It is time to move on from the perimeter matters dealt with in State of Georgia v. Coca-Cola Bottling Co., 93 Ga. App. 609 (92 S. E. 2d 548), and State of Georgia v. Coca-Cola Bottling Co., 212 Ga. 630 (94 S. E. 2d 708), to the heart of this case for a final and comprehensive decision. The words "doing business" contained in Code (Ann.) 92-3113 (Ga. L. 1950, p. 299) -- when construed as the Court of Appeals, and as this court has repeatedly construed that term in Montag Bros. v. State Revenue Commissioner, 50 Ga. App. 660 (179 S. E. 563), Parke, Davis & Co. v. Cook, 198 Ga. 457 (31 S. E. 2d 728, 156 A.L.R. 1360), Suttles v. Owens-Illinois Glass Co., 206 Ga. 849 (59 S. E. 2d 392), Redwine v. Dan River Mills, 207 Ga. 381 (61 S. E. 2d 771), Redwine v. United States Tobacco Co., 209 Ga. 725 (75 S. E. 2d 556), Redwine v. Schenley Industries, 210 Ga. 769 (83 S. E. 2d 16), and Stockham Valves & Fittings v. Williams, 213 Ga. 713 (101 S. E. 2d 197) -- constitute the answer to the questions raised by the pleaded facts. After our decision on the former appearance, holding that the three-factor formula provided in Code (Ann.) 92-3113, supra, could not be applied, the taxpayer amended its petition by striking all reference to that formula, and added allegations: That "The plaintiff earned its income by buying and selling Coca-Cola syrup. It had no cost of selling. All its orders for Coca-Cola syrup came to it unsolicited." The amendment further alleged that, at all times during the years 1949, 1950, 1951, plaintiff's principal office and place of business was located in Fulton County, Georgia. There is not a single word in the amended petition to even suggest that the plaintiff had or maintained a branch office or place of business at which any of its business was transacted which produced any part of its income. Therefore, under the definition of "doing business" repeatedly stated in the foregoing decisions, we now hold that the entire income here involved was produced by the taxpayer by its doing business at its sole office and place of business in Fulton County, Georgia.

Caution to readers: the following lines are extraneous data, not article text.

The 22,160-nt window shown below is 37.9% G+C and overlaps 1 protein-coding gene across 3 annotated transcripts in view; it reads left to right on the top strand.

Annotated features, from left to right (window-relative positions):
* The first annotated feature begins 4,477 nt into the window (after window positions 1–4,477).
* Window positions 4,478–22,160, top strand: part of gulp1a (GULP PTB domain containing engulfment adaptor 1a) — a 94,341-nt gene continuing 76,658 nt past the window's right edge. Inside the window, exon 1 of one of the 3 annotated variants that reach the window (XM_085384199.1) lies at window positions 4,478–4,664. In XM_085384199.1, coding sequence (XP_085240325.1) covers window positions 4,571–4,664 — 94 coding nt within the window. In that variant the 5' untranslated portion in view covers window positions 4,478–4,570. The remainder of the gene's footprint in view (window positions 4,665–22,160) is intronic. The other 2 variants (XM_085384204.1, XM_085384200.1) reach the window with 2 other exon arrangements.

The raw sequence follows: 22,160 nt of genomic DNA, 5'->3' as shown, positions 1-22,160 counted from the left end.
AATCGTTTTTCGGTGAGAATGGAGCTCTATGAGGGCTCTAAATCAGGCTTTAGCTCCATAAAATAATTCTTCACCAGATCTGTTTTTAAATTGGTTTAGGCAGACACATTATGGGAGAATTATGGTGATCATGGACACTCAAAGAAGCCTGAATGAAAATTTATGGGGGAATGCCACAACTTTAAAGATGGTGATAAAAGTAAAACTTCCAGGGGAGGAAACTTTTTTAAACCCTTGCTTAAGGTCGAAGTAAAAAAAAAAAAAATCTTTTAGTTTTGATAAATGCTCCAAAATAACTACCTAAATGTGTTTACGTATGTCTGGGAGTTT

We now look to the taxing statute to determine if all or only a part of that income is taxable. The very first sentence of Code (Ann.) 92-3113, supra, is: "The tax imposed by this law shall apply to the entire net income, as herein defined, received by every corporation, foreign or domestic, owning property or doing business in this State." The second sentence, in part, is: "Every such corporation shall be deemed to be doing business within this State if it engages within this State in any activities or transactions for the purpose of financial profit or gain." Then to insure against misunderstanding, the second paragraph of the section provides: "If the entire business income of the corporation is derived from property owned or business done in this State, the tax shall be imposed on the entire business income . . . " A further clause in the first paragraph, to wit, "whether or not it maintains an office or place of doing business within this State," relates back to the previous words, "if it engages within this State in any activities or transactions," and assumes the existence of "activities or transactions." This court recently held that, in the absence of such activities or transactions, a tax was not imposed. Stockham Valves & Fittings v. Williams, 213 Ga. 713, supra.